Navigating the Cadence of Freelance Work


A few weeks ago, I was feeling confident about the next month and a half, but after one project got delayed and another disappeared entirely, I found myself feeling uneasy.

Freelance work has been the single source of my employment since mid-2008. Rationally, I know that there are crazy-busy periods and then there are light periods. Yet my vision of two exciting projects to keep me busy had evaporated so suddenly, the surprise itself was uncomfortable.

So if you find yourself with some unexpected downtime, what should you do?

How about…

Taking some time off

If I’m traveling or taking off a chunk of time exclusively for leisure opportunities, it will be shared with my family and aligned with the kids’ school schedule. So my top priority right now is still to focus on finding billable work in the short-term, but if there isn’t any, then to focus on interesting non-billable work that builds my visibility and personal brand.  

Bonus tip: Use your time off to look through your contacts, set up some coffee meetings, blog, post on social media, attend meetups and events, and find any other opportunities to be visible. Certainly, enjoy some extra time for yourself, but remember that you need to maintain your longer term workflow, so don’t do anything that takes you out of the game for too long.


Travel anywhere is like a powerful reset/refocus button for me. When I work in my home office day after day, I get antsy. Finding local-but-not-home places to be is always good. Even better, as long as travel is work-justified, traveling somewhere and just having my work context be dramatically different helps reset me, clears my head and gives me focus.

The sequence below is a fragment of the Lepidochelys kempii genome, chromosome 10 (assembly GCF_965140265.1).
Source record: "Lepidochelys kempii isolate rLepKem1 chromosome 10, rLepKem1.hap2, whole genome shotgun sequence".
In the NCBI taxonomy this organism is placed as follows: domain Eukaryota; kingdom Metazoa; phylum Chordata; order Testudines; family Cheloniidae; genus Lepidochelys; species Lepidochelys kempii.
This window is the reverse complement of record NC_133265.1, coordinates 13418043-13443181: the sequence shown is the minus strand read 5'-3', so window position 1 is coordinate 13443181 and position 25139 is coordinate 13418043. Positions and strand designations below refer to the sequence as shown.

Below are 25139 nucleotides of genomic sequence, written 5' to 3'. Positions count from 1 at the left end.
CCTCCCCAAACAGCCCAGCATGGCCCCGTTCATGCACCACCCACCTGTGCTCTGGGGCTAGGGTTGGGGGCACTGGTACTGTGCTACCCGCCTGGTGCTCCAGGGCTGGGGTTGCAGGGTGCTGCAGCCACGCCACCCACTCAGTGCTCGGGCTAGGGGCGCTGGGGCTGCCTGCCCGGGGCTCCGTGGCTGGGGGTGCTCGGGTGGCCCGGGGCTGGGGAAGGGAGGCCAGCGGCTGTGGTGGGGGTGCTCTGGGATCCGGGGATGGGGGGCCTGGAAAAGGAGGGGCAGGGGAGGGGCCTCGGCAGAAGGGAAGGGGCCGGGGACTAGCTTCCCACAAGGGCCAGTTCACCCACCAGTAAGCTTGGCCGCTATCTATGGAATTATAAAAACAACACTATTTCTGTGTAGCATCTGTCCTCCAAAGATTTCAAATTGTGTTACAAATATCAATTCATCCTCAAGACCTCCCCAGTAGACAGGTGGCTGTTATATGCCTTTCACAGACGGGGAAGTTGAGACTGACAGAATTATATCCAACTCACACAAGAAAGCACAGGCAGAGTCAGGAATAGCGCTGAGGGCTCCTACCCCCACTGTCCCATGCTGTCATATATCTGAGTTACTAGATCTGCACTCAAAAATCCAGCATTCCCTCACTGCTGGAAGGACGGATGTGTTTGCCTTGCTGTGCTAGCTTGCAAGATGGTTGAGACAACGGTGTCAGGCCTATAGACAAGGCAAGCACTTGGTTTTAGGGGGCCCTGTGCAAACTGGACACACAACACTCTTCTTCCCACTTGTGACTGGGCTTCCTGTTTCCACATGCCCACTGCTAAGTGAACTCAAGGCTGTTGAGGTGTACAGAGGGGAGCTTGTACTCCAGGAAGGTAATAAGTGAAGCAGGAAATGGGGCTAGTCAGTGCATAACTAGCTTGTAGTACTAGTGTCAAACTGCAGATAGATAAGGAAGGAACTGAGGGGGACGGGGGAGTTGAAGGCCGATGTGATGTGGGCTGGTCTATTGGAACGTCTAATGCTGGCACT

Special offers

I already had projected some known available time earlier this month, and for the first time, I tried a new “special offer,” posting it publicly and also letting clients know directly: I would travel anywhere and cover my own travel expenses for any work that I otherwise wouldn’t have been able to do because of a client’s lack of budget for travel. It worked, and I traveled to Boston for an existing client. I just tried it again, this time lasting 6 weeks.  

Bonus tip: You can try a special offer whether focused on travel or anything else that you’d like. If you like traveling but want to have it business related, pick a city that seems like it has opportunity for business development and send yourself there. If I don’t end up with a full plate of billable work, I may just do this myself!

Even 9 years in, it sometimes feels hard to admit to myself that things aren’t always perfect in my freelance life. Of course they aren’t – for anyone – ever.

But I’ll keep focusing on my exciting journey, even if it means that I’ll get a bit antsy every now and again, and you stay focused on your career journey, whatever it may be!

See an extended version of this post on LinkedIn.

Cory Lebson

Cory Lebson

Cory Lebson, author of The UX Careers Handbook, has been a user experience consultant for over 20 years. He is Principal and Owner of Lebsontech LLC, a successful consulting firm focused on user research and evaluation, user experience strategy, UX training, and mentoring.  Cory also speaks and writes frequently on topics related to UX careers and practice, and is a past president of the User Experience Professionals Association (UXPA) International and of the UXPA DC Chapter.

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